Neutrons probe oxygen-generating enzyme for a greener approach to clean water
A new study sheds light on a unique enzyme that could provide an eco-friendly treatment for chlorite-contaminated water supplies and improve water quality worldwide.
An international team of researchers led by Christian Obinger from the University of Vienna used neutron analysis at Oak Ridge National Laboratory, x-ray crystallography and other techniques to study the chlorite dismutase enzyme. This naturally occurring protein can break down chlorite, an industrial pollutant found in groundwater, drinking water and soils, into harmless byproducts, but its catalytic process is not well understood. Understanding how the bacterial enzyme converts chlorite into chloride and oxygen could open possibilities for future applications in bioremediation and biotechnology.
The results, published in ACS Catalysis, also contribute to fundamental research on the enzyme's ability to produce oxygen. Oxygen generation is incredibly rare in nature, once thought possible only by photosynthesis, so the enzymatic activity of chlorite dismutase has attracted interest from the scientific community beyond its environmental applications for clean water.
Exactly how chlorite dismutase works at a molecular level to break down chlorite has been debated since the enzyme was discovered in 1996. The complexity of the enzyme's molecular structure and the difficulty of studying proteins with experimental methods present inherent challenges for researchers.
Like most enzymes, chlorite dismutase is a protein that catalyzes a highly specific reaction. The process is often environmentally dependent, meaning it works best within specific parameters, including temperature, concentration and pH ranges. Identifying the ideal parameters for the reaction is key to supporting bioengineering and large-scale production of chlorite dismutase to safely remove chlorite from the environment and potentially exploit the enzyme's oxygen generation.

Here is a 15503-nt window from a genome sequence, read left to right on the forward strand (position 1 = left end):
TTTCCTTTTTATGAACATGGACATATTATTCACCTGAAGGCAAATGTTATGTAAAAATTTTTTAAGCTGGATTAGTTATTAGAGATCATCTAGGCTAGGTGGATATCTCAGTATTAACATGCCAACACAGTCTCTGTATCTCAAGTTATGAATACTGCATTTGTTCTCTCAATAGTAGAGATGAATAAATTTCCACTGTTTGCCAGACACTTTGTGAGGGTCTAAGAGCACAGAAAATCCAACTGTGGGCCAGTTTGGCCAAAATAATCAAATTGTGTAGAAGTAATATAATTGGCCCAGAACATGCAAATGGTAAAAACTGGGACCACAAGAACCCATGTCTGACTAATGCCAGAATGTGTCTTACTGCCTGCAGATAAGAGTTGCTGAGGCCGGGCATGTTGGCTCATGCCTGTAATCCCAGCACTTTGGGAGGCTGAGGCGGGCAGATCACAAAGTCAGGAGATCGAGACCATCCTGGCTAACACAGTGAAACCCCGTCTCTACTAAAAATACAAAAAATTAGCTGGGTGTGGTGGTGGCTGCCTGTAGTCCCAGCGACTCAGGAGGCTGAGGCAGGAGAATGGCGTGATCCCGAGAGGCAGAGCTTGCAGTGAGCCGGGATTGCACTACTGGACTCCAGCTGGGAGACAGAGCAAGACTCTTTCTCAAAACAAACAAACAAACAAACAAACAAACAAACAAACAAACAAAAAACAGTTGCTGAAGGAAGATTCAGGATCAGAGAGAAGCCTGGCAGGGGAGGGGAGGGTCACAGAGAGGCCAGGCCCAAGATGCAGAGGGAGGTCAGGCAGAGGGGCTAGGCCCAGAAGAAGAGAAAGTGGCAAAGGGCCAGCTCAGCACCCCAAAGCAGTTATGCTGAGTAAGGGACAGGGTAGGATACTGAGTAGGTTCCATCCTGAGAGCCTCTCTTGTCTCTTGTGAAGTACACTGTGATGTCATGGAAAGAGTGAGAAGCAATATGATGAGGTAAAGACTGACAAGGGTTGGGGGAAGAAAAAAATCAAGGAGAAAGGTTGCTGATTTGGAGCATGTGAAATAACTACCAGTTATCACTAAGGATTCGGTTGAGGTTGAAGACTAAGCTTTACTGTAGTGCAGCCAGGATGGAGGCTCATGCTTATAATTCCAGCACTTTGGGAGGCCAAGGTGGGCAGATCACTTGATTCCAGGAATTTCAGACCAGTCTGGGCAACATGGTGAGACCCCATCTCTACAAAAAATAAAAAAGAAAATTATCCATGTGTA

The team isolated an unstudied Cyanothece strain of chlorite dismutase and examined the protein's crystal structure at specific pH values to determine the impact of pH on chlorite conversion.
The researchers used MaNDi, the macromolecular neutron diffractometer, beamline 11-B at the Spallation Neutron Source, a Department of Energy User Facility at ORNL, to collect unique data only obtainable through the use of neutrons.
"Different protein crystals have different degrees of symmetry, which will determine how we go about measuring them. This crystal is unusual in that it has very little symmetry, so an especially large number of reflections have to be recorded individually to get a complete data set," said Leighton Coates, MaNDi Lead Instrument Scientist. "This would be a challenging and lengthy task anywhere, and it was only achievable in this time frame due to the large area detector coverage of the MaNDi instrument."
On MaNDi, researchers were able to detect the protonation states of important amino acids thought to support the reaction. "Protonation" refers to a fundamental step in catalysis during which hydrogen attaches to molecules. "This is the important region of the protein, where the chemistry is happening and the chlorite is being broken down," said Coates.
Protonation states are not easily observed because they involve hydrogen, which is difficult to detect with x-rays or other techniques. In addition, a phenomenon called "photoreduction" occurs when exposing metal-containing enzymes like chlorite dismutase to x-rays, essentially changing the atomic structure of the sample.
Because neutron techniques do not have these limitations, they can give researchers key information that cannot be obtained by other methods. "Neutrons are nondestructive and sensitive to light elements like hydrogen, so they can provide exclusive information about the atomic structure of proteins, which are largely composed of hydrogen molecules," Coates explained.
"And unlike x-rays that can damage delicate proteins, neutron techniques allow you to collect data at room temperature on an unaltered protein in its active state without the impacts of ionizing radiation and photoreduction," said Coates. "This experiment really highlights the benefit of using neutrons to study proteins."